*Proof. *See Appendix C.

Likewise, the first-order necessary condition for in (36) to be maximized is By using the analogous arguments, we can easily obtain that

Also, we have the following lemma.

Lemma 9. * For a given , when ,*(a)*if , then the solution of (say ) in (63) not only exists but also is unique;*(b)*if , then the solution of in (63) does not exist.*

*Proof. *See Appendix D.

According to Lemma 9, we have the following result.

Lemma 10. *For a given , when ,*(a)*if , then the total average profit has the global maximum value at point , where and satisfies (63);*(b)*if , then the total average profit has the global maximum value at point , where .*

*Proof. *See Appendix D.

Combining the forementioned mentioned equation (58), Lemmas 7–10, and the assumption , we can obtain the following theorem.

Theorem 11. * For a given , when ,*(a)*if , then , Hence is or associated with higher total average profit;*(b)*if , then . Hence is or associated with higher total average profit; *(c)*if , then , and . *

For the downstream credit is an integer according to the assumptions, and interactive algorithms can be used to find the optimal solutions for our model. By summarizing the results in Theorems 3, 6, and 11, an algorithm to illustrate the optimal solution for the model is proposed as follows.

*Algorithm 12. *Consider the following:(1) Let .(2) Compare the value of . If , then go to step 3; If , then go to step 5; If , then go to step 7.(3) Calculate ,(1) If , then and .(2) If , and(i) , then , ;(ii) , then , .(4) If , then the optimum solution, say (), is and . Otherwise, , go to step 2.(5) Calculate and .(1) If , then and .(2) If , and(i), then , ;(ii), then , . (3) If , and(i), then , ;(ii), then , .(6) If , then the optimum solution, say (), is and . Otherwise, , go to step 2.(7) Calculate and .(1) If , then and .(2) If , and(i), then , ;(ii), then , .(3) If , and(i), then , ;(ii), then , .(8) If , then the optimum solution, say (), is and . Otherwise, , go to step 2.

After obtaining the optimal replenishment cycle , the optimal order quantity can be determined by (10), which is given that .

#### 5. Special Cases

In this section, two special cases are discussed (i.e., [12, 42]) and descriptions are made.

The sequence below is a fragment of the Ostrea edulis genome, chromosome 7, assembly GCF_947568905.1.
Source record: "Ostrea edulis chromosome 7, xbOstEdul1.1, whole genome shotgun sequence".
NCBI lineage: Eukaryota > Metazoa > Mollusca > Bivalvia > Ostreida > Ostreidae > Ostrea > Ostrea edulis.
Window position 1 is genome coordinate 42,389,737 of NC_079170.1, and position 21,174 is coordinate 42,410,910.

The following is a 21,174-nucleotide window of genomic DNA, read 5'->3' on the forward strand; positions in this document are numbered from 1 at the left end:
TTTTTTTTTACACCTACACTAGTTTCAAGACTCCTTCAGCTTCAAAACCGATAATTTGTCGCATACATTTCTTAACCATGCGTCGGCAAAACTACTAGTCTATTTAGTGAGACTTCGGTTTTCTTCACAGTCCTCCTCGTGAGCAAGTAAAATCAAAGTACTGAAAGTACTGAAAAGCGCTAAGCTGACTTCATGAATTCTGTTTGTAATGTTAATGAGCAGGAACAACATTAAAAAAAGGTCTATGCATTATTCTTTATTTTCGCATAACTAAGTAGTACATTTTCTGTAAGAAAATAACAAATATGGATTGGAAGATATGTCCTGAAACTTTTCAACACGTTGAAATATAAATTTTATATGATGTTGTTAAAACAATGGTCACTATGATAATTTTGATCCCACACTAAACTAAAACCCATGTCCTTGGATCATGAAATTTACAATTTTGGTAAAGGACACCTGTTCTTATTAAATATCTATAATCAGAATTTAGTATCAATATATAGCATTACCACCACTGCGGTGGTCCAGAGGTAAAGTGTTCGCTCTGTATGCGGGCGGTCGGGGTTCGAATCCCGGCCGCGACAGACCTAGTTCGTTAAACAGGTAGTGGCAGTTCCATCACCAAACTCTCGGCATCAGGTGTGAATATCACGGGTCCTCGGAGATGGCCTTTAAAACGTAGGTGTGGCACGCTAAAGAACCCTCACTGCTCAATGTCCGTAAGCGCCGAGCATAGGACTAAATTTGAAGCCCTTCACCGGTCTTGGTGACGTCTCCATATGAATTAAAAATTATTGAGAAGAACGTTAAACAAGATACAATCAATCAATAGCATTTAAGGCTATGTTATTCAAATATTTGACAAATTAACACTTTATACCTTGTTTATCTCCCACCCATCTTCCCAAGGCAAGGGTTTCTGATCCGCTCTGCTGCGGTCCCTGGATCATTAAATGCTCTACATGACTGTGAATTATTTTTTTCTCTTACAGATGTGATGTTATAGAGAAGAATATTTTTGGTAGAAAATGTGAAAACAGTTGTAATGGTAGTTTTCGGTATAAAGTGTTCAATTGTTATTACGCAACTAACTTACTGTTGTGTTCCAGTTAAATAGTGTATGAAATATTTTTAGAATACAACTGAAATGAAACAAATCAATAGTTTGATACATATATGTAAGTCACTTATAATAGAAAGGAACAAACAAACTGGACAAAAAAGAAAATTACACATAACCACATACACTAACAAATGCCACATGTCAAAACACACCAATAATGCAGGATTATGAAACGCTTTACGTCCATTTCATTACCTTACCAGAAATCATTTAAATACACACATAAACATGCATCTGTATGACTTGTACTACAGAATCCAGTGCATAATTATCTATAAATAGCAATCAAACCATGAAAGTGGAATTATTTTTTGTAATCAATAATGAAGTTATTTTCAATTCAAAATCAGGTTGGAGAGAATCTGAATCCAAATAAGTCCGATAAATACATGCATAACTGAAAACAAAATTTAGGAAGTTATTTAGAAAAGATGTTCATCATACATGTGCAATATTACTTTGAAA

*Special Case* *1 (Ouyang et al. [12]). *In this model, they consider an one-level credit financing problem for noninstantaneous deteriorating items with a constant demand, which means, in our model , and

If we set and , then for Cases 2 and 3 in our paper, the problem is

(1) for

(2) for In this condition, the relevant cost function is the same as the problem in Case 1– and Case 2– of Ouyang et al. [12]. So Ouyang et al. [12] is a special case of our model.

*Special Case* *2 (Jaggi et al. [42]).* In this model, they consider the tow-level financing problem for items without deterioration and with a credit dependent demand rate, which means that and in our model. If we set and , for Cases 1 and 2 in our paper, the problem is (1)for , according to Case 1 in our paper,
(2)for , according to Case 2 in our paper,
which can be reduced as follows:
In this condition, the total average profit functions (66)–(67) are consistent with functions (11), (13), and (15), which are the same as the problem in Jaggi et al. [42]. So Jaggi et al. [42] is also a special case of our model.

#### 6. Numerical Analysis

To gain further insights, we conduct the following numerical analysis.

*Example 13. *We consider the first type of demand rate function: , in which , and . The values of other parameters are $ per unit year, $ per unit, $ per unit, , year, year, $, per year, and per year. According to our analysis of the solution procedure and the algorithm, we run the interactive numerical results with the value of .

There are three conditions for year and